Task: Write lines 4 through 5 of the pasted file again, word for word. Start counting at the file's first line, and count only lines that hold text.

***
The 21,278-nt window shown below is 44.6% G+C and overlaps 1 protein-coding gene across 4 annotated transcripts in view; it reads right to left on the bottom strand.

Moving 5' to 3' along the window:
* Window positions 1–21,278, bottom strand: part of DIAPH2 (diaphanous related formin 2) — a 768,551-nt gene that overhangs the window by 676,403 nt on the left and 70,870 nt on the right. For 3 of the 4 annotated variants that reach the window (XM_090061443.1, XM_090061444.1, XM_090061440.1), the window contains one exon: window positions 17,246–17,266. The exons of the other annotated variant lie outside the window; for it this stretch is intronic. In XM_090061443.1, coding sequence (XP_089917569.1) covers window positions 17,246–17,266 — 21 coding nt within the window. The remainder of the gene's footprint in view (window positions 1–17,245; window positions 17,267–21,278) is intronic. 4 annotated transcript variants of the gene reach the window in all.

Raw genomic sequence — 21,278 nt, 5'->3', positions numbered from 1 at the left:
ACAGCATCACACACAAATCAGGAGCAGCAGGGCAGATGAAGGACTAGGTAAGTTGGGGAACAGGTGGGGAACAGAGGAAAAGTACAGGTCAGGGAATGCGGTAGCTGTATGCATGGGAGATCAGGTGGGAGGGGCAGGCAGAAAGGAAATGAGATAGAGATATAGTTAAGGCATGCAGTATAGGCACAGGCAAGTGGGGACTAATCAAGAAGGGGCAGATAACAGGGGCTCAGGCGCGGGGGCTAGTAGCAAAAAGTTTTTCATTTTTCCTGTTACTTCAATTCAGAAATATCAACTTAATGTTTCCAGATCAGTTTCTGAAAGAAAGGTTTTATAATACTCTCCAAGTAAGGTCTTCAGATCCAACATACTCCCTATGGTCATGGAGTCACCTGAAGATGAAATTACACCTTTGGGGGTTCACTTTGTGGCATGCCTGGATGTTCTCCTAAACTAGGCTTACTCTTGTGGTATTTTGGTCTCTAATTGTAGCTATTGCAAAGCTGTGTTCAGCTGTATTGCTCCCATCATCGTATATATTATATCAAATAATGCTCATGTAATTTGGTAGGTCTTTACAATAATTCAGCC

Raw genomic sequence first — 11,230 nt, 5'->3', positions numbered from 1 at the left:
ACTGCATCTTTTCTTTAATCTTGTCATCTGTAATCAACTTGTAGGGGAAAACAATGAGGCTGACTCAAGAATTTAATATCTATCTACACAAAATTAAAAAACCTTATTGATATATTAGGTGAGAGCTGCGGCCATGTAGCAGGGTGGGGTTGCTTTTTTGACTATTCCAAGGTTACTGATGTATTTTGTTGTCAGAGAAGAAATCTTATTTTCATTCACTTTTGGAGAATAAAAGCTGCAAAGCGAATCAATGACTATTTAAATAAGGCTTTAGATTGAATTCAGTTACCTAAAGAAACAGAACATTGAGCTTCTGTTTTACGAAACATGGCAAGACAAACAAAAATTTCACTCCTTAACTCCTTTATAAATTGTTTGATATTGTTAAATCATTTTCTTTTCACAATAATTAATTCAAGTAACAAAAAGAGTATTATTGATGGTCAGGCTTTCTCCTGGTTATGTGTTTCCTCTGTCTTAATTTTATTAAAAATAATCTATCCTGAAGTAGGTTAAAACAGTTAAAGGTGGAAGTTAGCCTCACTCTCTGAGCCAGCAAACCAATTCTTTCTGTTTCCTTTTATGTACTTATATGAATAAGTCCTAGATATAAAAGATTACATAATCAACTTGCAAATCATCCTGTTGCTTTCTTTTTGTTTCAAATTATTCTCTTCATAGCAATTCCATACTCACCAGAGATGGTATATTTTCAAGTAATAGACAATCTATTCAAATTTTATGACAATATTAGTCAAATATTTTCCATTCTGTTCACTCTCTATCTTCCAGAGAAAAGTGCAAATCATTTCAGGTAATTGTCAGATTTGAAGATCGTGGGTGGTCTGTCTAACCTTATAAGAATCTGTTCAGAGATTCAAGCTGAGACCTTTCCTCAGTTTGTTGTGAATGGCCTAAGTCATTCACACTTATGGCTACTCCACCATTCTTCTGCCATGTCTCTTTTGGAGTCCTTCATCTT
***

Raw genomic sequence — 21,278 nt, 5'->3', positions numbered from 1 at the left:
ACAGCATCACACACAAATCAGGAGCAGCAGGGCAGATGAAGGACTAGGTAAGTTGGGGAACAGGTGGGGAACAGAGGAAAAGTACAGGTCAGGGAATGCGGTAGCTGTATGCATGGGAGATCAGGTGGGAGGGGCAGGCAGAAAGGAAATGAGATAGAGATATAGTTAAGGCATGCAGTATAGGCACAGGCAAGTGGGGACTAATCAAGAAGGGGCAGATAACAGGGGCTCAGGCGCGGGGGCTAGTAGCAAAAAGTTTTTCATTTTTCCTGTTACTTCAATTCAGAAATATCAACTTAATGTTTCCAGATCAGTTTCTGAAAGAAAGGTTTTATAATACTCTCCAAGTAAGGTCTTCAGATCCAACATACTCCCTATGGTCATGGAGTCACCTGAAGATGAAATTACACCTTTGGGGGTTCACTTTGTGGCATGCCTGGATGTTCTCCTAAACTAGGCTTACTCTTGTGGTATTTTGGTCTCTAATTGTAGCTATTGCAAAGCTGTGTTCAGCTGTATTGCTCCCATCATCGTATATATTATATCAAATAATGCTCATGTAATTTGGTAGGTCTTTACAATAATTCAGCC